Former S.J. Priest Held in 1995 Assault
By Renee Winkler
Courier-Post (Cherry Hill, NJ)
April 16, 2003
A former Roman Catholic priest who served in four Camden County parishes has been charged with the sexual assault of a 10-year-oldboy in 1995.
James Hopkins, 60, was arrested Monday at his home in Florida, where he moved in 1999 amid allegations of sexual assault on children.
Hopkins was being held Tuesday at the Martin County Correctional Facility in Stuart, Fla., on $75,000 cash bail. It is unclear when he will be returned to Camden County to face the charges.
The victim of the assaults, Jonathan Norton, now a 17-year-old high school senior, said the arrest brought him relief.
"This is it. This is the end, the last thing, and I'm absolutely ready to go to trial if I have to," said Norton.
He said emotional support from his family and his friends was greater than he imagined and he said he was never ridiculed or shunned by friends or classmates.
Hopkins is charged with aggravated sexual assault, sexual assault and endangering the welfare of a child. If convicted of the most serious charge, Hopkins could be sentenced to 20 years in state prison. The sexual assault charge carries a possible 10-year state prison term; endangerment could bring a five-year term.
The incidents took place in the Pennsauken home of the victim and in Hopkins' car, a black vehicle with tinted windows, said Camden County Prosecutor Vincent P. Sarubbi. He would not comment on the
location of the car at the time of the alleged assaults.
The criminal complaint sets the time of the offenses between May and December 1995, when Hopkins was an associate pastor in St.Pius X parish in Cherry Hill and St. Maurice in Brooklawn.
Hopkins met the victim and his parents, described by Sarubbias "very devout Catholics," when he was a priest in St. Peter's parish in Merchantville, from 1986 to 1988. He remained in touch with the family after leaving Merchantville and moving to St. Aloysius parish in Oaklyn.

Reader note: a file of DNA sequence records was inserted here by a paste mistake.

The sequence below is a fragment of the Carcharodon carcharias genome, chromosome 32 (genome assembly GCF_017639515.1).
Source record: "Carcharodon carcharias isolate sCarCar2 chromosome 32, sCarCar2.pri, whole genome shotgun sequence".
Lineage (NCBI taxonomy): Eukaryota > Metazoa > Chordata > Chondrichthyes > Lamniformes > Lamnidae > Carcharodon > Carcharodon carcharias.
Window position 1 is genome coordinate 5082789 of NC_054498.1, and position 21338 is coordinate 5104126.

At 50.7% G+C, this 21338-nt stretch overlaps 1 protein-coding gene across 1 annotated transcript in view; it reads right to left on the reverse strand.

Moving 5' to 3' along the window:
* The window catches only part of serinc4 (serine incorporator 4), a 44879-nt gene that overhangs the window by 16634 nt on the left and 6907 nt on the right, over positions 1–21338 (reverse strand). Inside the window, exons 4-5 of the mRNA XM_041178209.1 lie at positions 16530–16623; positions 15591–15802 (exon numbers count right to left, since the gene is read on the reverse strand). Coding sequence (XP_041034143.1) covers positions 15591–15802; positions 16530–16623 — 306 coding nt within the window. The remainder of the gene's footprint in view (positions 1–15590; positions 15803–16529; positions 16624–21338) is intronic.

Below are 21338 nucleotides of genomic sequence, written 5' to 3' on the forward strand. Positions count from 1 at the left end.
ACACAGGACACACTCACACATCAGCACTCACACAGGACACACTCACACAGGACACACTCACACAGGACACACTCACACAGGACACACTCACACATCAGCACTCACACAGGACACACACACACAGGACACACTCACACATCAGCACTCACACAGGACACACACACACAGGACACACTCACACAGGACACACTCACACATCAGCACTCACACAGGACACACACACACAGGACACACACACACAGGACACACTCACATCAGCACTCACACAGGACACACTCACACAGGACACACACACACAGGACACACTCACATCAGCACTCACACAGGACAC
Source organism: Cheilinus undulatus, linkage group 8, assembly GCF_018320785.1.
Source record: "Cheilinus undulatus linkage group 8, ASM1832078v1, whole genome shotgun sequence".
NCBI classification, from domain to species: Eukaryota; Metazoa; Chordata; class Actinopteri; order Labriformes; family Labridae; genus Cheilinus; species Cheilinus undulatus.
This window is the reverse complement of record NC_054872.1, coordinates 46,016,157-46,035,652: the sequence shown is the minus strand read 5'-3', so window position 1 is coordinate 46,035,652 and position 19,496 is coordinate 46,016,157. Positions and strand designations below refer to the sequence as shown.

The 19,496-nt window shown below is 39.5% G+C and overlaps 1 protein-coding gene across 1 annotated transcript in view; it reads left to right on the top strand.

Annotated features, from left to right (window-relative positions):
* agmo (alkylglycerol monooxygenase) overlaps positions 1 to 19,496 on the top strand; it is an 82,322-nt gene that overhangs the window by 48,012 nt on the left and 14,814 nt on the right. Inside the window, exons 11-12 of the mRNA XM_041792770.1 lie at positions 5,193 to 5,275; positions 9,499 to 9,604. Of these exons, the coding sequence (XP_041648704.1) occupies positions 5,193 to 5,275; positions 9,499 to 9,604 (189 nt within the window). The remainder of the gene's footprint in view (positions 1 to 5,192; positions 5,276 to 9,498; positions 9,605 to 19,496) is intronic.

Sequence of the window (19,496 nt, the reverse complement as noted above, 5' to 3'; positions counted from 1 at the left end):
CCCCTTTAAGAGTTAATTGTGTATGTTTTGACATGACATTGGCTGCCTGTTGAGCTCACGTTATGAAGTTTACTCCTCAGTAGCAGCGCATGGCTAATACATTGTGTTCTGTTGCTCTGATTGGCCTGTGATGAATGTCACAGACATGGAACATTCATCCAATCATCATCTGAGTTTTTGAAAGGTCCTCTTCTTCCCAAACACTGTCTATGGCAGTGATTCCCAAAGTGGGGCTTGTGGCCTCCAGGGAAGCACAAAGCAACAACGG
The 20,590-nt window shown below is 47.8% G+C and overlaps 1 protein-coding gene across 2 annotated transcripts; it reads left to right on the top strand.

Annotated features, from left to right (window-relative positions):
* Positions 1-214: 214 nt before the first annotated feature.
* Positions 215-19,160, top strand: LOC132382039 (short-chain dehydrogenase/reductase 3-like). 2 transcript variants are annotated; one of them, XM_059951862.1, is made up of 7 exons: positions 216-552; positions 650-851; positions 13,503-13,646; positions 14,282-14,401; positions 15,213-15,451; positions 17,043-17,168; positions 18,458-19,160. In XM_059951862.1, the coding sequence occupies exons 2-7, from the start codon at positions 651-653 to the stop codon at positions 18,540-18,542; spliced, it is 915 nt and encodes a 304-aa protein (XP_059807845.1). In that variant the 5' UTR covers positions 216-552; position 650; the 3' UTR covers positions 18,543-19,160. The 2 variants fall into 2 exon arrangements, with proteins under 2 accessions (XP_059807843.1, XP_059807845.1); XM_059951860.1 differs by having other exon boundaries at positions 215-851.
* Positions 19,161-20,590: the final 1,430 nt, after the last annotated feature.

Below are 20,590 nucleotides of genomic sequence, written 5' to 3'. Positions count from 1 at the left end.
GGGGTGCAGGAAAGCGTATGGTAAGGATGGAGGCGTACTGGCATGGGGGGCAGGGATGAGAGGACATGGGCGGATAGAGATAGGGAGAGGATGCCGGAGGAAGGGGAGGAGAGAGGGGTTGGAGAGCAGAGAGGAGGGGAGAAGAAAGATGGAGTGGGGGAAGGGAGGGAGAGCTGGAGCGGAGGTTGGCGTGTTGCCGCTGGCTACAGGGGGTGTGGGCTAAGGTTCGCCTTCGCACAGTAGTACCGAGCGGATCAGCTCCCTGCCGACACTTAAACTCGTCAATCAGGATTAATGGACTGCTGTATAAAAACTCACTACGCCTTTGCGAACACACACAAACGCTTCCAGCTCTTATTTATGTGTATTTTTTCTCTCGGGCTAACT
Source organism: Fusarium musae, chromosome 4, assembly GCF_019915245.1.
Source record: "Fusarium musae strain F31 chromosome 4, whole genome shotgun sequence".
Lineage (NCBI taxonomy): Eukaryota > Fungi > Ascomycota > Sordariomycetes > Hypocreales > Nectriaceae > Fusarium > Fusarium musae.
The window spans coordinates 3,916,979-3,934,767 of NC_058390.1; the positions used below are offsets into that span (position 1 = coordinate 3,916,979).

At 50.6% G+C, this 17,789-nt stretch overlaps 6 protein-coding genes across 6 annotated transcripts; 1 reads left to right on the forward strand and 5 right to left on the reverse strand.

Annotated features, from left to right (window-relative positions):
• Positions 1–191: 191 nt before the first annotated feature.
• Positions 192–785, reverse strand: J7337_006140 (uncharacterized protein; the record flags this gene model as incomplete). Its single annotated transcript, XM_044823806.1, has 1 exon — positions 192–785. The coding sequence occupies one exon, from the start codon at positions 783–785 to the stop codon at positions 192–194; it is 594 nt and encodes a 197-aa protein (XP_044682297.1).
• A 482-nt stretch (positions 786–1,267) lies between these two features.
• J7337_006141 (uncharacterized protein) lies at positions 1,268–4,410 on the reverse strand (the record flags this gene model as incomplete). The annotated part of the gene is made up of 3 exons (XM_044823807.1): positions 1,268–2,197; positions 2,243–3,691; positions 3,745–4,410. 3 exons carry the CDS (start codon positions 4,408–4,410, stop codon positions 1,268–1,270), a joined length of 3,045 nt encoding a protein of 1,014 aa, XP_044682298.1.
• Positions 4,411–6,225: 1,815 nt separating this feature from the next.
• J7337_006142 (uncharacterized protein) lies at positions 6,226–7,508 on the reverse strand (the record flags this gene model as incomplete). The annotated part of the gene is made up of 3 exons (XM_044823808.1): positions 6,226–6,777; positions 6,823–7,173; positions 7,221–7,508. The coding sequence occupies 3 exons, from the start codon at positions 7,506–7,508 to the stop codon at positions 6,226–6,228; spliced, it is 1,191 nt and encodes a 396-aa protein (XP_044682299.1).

Sarubbi said Tuesday investigators in the child abuse unit of his office began to look into the charges involving Jonathan in 1999, after a member of the boy's family reported the assaults.
Four years earlier, the Norton family reported to the diocese that Hopkins had assaulted one of their sons, according to AndrewJ. Walton, a spokesman for the Diocese of Camden.
Church officials believed the allegations were substantiated, Walton said, and the diocese removed Hopkins from ministry in October 1995. The church later barred him from functioning or presenting himself as a priest, Walton said.
'While this case is not new and involves a former priest of the diocese, it demonstrates that the policies and procedures of the diocese that deal with the matter of sexual abuse of minors were followed, in accord with state reporting requirements,' the diocese said in a statement Tuesday.
The allegations of assault did not lead to criminal charges or a civil suit.
In October 2000, however, the Diocese of Camden settled a lawsuit based on Jonathan Norton's claim of sexual assault for $600,000.That settlement was not part of a class-action settlement in October that ended lawsuits filed by 23 plaintiffs who said they were assaulted by priests and others connected with the Catholic Church.
Hopkins was not a defendant in that class action.
Norton, a former altar boy at St. Peter's Church, said Tuesday some of the money from his settlement will pay for Airman's Flight School in Oklahoma, a six-month program he expects to begin in July.He will graduate this spring from Hammonton High School.
He said he had assisted as much as he could in the prosecutor'sinvestigation and had placed calls to help locate Hopkins.
Sarubbi said Hopkins was living in a senior citizens complex and working at a Walgreens drug store near his home in Stuart, Fla.
Victoria Cubberly, the southern New Jersey organizer for SurvivorsNetwork of those Abused by Priests, a national group, said she admired Norton for bravery in going public with his claim against Hopkins.
"He was brave enough to come forward at a young age," she said.
Camden Bishop Nicholas DiMarzio met last year with the Norton family, expressing sympathy for the incident, apologizing forany harm suffered by them, and pledging to "further the processof healing and reconciliation."
The Diocese of Camden serves 445,000 Catholics in Atlantic,Camden, Cape May, Cumberland, Gloucester and Salem counties.
In December the state Attorney General's Office and New Jersey'sseven Catholic dioceses established a formal protocol for turning cases of suspected child abuse over to prosecutors. It is believed to be the most comprehensive policy in the nation. Church officials previously were required to report the names of priests accused of abuse, but they now are required to train employees in complying with that regulation.
Diocesan spokesman Walton said he was aware of only three prior incidents of criminal convictions on assault charges against priests. He said additional reports of sexual contact with adults may have been reported.
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